Blood Royal: Dynastic Politics in Medieval Europe (The James Lydon Lectures in Medieval History and Culture)

Image of Blood Royal: Dynastic Politics in Medieval Europe (The James Lydon Lectures in Medieval History and Culture)
Release Date: 
August 6, 2020
Cambridge University Press
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Kings and queens continue to captivate the popular imagination. Although dwindling in the modern era, most medieval European states had a monarchy. Consequently, monarchical governments were an essential feature of medieval western society. Under such a political system, since a royal family (or dynasty) held power, state politics could be viewed as family politics, or “competition and cooperation within the ruling family, shaped at every point by the human life cycle of birth, marriage and death, and also by ideas of what a dynasty was.” Certain life events—such as births, marriages, and deaths—were therefore invested with political significance and consequences.

Robert Bartlett’s engaging Blood Royal focuses on both the role of family dynamics and family consciousness in the politics of medieval European monarchical systems circa 500 to 1500 CE. He creates an authoritative historical survey of dynastic power in Latin Christendom in western and central Europe and the Byzantine Empire (or former Eastern Roman Empire), providing an impressive level of depth while putting aspects of royalty and kingship in perspective.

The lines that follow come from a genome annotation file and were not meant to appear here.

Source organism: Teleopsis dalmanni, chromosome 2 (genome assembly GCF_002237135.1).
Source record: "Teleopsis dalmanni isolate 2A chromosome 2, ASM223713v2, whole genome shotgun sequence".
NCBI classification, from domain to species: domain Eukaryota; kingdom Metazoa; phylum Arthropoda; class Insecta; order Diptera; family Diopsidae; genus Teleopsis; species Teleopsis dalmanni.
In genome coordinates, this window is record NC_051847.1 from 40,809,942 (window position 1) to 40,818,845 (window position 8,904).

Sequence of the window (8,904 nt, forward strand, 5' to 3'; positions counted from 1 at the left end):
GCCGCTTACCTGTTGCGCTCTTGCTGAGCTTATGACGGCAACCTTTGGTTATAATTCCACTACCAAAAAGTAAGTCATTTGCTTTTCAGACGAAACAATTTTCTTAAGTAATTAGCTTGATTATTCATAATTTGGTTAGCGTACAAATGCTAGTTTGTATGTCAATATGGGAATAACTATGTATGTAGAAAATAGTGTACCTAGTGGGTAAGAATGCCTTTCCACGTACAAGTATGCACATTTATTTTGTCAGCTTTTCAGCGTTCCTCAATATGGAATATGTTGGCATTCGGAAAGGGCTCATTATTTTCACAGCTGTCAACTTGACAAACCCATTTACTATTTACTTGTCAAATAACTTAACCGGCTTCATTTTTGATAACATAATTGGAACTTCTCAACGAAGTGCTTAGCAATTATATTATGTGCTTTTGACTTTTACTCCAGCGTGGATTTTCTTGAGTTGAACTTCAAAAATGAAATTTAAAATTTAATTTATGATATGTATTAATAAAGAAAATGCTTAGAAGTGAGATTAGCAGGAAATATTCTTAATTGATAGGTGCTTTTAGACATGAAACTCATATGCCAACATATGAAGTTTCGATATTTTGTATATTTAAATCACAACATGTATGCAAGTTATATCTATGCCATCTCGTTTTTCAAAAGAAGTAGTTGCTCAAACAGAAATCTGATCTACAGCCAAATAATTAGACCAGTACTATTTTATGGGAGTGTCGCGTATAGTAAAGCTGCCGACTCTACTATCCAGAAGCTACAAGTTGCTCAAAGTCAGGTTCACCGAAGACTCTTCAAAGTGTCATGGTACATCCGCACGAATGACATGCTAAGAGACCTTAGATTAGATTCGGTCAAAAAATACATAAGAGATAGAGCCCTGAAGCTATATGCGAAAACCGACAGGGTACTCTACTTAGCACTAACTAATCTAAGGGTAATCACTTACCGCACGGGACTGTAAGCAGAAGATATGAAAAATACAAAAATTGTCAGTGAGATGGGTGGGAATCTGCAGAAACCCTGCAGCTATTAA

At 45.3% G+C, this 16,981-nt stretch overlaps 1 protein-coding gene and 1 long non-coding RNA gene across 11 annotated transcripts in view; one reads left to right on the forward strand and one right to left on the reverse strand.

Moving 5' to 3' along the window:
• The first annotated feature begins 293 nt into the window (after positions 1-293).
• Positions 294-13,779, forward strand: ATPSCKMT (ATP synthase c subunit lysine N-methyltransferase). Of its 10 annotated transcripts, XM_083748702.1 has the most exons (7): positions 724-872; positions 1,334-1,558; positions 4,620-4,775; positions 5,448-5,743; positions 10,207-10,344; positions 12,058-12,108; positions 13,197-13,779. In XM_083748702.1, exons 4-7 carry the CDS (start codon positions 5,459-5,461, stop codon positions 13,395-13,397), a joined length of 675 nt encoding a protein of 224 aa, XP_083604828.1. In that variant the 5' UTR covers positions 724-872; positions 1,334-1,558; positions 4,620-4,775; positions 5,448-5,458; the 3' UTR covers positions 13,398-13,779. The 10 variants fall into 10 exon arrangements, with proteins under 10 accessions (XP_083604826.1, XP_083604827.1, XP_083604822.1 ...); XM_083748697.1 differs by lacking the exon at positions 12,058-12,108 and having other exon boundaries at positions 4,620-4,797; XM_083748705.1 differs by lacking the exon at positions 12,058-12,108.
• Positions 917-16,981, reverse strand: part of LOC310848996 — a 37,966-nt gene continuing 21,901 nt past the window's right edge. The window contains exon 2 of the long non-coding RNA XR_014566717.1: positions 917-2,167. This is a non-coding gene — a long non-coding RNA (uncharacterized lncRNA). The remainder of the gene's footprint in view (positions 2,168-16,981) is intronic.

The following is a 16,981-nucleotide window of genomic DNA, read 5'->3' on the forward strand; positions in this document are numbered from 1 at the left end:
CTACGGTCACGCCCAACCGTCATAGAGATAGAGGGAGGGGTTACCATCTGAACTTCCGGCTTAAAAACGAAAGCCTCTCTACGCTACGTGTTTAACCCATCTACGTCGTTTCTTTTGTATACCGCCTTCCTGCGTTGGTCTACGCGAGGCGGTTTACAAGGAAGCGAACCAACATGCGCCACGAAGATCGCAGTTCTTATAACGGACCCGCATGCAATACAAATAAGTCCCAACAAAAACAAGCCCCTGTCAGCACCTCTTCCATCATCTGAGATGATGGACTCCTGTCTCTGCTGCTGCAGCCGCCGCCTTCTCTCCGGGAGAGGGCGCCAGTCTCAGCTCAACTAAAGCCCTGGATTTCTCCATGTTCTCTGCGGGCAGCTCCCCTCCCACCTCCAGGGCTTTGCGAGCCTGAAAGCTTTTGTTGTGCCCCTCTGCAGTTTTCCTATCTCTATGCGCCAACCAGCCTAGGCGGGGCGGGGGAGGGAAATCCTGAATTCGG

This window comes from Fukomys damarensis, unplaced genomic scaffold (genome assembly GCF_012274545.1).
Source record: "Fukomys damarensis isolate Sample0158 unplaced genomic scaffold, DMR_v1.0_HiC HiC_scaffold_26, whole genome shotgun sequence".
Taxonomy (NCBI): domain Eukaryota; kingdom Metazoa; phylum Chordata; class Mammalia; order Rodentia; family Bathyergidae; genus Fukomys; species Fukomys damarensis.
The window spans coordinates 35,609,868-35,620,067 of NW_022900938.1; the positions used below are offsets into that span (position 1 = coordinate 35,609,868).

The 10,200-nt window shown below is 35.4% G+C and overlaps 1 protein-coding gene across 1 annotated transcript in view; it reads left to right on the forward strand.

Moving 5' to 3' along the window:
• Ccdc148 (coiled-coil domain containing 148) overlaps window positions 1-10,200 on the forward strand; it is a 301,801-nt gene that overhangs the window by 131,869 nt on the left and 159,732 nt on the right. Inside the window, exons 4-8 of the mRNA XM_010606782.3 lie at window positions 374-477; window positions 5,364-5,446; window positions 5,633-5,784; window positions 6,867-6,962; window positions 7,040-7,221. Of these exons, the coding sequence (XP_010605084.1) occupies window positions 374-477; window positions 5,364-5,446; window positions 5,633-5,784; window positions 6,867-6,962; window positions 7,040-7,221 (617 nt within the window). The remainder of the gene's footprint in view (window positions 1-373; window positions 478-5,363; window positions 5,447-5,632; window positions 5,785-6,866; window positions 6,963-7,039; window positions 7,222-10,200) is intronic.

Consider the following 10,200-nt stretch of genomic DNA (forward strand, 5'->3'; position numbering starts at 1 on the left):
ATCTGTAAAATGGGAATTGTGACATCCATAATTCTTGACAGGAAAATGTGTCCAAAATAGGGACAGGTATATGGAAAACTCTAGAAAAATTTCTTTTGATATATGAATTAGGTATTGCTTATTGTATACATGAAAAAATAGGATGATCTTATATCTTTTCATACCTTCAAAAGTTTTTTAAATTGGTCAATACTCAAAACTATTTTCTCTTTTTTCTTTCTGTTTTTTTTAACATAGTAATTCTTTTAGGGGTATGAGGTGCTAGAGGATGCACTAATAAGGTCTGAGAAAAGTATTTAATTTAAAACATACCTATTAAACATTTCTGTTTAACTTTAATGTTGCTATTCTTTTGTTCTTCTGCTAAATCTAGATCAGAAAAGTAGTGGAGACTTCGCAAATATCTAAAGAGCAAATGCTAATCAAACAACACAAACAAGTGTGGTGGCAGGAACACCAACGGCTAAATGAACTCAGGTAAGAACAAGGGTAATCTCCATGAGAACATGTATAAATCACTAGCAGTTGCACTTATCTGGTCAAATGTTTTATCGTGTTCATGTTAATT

Each chapter brings the reader into this political world and aspects of medieval politics’ ties to family politics. Bartlett transitions seamlessly from example to example, but this apparent ease and vast knowledge reflects years of research and underscores his area expertise.

Part I (“The Life Cycle”) focuses on the first aspect of Bartlett’s conception of family politics. Assumptions about proper social roles and power structures shaped by male-line succession influences family life. Under a monarchy, decisions related to life events shaped political life. Each chapter is this section is framed around certain problems monarchs faced in this broad area.

For example, choosing a bride had far-reaching consequences. Should a monarch marry a woman from a local noble family or a woman from a foreign dynasty?  What were the benefits and disadvantages of marrying for political alliances or ways to transition power or maintain continuity (often by marrying a previous monarch’s widow)?

Monarchs also faced challenges waiting for sons to be born. Male heirs were necessary for governmental stability and peaceful transitions of power. The lack of male heirs created potential instability or unrest. Since the wife was perceived as responsible for the baby’s sex, one problem monarchs faced was what to do with wives who bore no sons (or no children at all). Some considered adoption and whether this could be employed to maintain dynastic power and stability.

Other potential difficulties arose regarding father-son relationships and female sovereigns. Monarchs sometimes died leaving a young heir. Occasionally, a contender arose. More frequently, a regent from the family had to make decisions. Selecting a regent was a contentious issue; some became hesitant to relinquish power. While female rulers existed in medieval Europe, it was uncommon. Some states, like France, invented a custom—the Salic Law— to thwart female succession or claims of succession through the female line.